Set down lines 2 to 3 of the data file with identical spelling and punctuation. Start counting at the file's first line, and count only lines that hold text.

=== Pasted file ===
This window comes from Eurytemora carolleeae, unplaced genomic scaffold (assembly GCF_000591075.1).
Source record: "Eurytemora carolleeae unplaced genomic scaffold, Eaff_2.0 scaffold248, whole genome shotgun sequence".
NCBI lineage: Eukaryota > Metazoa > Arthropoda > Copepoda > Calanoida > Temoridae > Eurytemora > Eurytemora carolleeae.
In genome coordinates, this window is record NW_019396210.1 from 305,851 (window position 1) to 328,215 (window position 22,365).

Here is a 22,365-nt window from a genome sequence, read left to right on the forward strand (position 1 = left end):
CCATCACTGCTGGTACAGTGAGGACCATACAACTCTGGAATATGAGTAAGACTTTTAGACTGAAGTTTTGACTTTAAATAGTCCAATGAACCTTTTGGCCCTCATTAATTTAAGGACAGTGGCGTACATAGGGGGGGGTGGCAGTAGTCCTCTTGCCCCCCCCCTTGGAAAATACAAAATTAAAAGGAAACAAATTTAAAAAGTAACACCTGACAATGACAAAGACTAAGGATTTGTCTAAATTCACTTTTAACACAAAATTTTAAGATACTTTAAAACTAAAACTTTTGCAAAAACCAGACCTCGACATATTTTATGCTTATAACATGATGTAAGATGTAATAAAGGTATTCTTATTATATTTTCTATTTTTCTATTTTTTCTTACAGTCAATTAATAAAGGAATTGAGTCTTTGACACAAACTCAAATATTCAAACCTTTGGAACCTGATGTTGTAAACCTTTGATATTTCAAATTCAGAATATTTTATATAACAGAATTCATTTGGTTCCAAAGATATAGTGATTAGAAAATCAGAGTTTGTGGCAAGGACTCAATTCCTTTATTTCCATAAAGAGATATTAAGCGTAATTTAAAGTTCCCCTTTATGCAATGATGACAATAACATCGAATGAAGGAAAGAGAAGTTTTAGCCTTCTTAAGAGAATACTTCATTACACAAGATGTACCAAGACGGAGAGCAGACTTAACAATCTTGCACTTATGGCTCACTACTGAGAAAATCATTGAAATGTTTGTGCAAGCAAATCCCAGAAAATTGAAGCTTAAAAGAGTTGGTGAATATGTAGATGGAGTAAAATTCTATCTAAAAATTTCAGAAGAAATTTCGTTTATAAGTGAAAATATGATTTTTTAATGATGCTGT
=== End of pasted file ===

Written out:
Source record: "Eurytemora carolleeae unplaced genomic scaffold, Eaff_2.0 scaffold248, whole genome shotgun sequence".
NCBI lineage: Eukaryota > Metazoa > Arthropoda > Copepoda > Calanoida > Temoridae > Eurytemora > Eurytemora carolleeae.